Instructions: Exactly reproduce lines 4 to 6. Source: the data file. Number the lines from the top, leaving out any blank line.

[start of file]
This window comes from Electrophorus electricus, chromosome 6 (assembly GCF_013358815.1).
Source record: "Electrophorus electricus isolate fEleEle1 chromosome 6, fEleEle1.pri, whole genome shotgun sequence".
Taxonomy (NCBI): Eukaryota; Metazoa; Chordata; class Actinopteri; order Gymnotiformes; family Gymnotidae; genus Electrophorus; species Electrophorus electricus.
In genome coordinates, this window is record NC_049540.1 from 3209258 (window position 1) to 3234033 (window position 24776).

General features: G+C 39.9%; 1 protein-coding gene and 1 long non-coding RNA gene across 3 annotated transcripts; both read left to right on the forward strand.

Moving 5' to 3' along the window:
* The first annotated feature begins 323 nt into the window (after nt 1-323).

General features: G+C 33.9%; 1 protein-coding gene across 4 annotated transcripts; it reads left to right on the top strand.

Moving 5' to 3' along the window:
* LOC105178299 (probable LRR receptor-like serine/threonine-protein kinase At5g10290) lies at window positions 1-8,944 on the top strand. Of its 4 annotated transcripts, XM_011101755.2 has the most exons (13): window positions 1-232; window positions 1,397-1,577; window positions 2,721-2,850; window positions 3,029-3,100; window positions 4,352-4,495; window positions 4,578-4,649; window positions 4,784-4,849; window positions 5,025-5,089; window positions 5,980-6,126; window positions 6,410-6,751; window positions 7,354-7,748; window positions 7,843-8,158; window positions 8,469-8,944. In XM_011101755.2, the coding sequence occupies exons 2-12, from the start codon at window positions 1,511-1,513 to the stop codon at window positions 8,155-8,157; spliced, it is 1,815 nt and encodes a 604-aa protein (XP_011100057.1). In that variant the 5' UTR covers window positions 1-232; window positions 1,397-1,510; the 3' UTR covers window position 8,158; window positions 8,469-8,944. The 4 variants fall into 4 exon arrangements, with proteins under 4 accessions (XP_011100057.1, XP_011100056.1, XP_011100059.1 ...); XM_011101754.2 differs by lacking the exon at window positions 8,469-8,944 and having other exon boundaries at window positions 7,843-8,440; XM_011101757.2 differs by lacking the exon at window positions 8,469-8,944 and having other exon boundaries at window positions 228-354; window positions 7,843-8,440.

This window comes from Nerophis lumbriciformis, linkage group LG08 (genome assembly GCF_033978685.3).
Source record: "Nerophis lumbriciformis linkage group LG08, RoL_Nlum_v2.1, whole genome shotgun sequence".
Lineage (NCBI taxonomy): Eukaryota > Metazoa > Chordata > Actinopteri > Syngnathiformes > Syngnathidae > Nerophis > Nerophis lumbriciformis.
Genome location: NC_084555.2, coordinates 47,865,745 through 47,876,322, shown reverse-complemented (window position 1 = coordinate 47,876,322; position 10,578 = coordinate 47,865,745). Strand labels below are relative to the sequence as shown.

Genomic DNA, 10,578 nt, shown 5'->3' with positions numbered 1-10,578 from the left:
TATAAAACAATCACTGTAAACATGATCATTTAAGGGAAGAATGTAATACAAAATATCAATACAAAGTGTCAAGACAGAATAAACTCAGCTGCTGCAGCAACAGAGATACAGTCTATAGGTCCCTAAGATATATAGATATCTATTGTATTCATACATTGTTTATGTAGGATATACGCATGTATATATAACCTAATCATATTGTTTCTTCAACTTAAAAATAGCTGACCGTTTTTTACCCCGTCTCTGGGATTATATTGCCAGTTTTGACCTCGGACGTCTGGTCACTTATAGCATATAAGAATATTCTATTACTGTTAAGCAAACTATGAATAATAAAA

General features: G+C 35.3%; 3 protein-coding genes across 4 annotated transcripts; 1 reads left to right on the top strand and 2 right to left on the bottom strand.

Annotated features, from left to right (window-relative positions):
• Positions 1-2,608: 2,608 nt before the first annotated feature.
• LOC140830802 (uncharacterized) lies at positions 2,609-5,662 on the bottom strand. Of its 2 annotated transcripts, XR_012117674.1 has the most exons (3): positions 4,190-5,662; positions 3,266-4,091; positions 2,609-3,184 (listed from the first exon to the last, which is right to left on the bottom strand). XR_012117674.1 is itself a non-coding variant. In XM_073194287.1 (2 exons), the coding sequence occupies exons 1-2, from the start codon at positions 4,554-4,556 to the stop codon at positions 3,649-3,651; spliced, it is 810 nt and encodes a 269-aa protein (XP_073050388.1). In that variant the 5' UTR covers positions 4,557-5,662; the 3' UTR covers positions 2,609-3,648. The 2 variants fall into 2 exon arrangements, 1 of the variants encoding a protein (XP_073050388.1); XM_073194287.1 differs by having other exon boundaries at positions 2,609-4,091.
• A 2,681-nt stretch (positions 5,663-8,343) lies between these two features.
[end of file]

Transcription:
In genome coordinates, this window is record NC_049540.1 from 3209258 (window position 1) to 3234033 (window position 24776).

General features: G+C 39.9%; 1 protein-coding gene and 1 long non-coding RNA gene across 3 annotated transcripts; both read left to right on the forward strand.

Moving 5' to 3' along the window: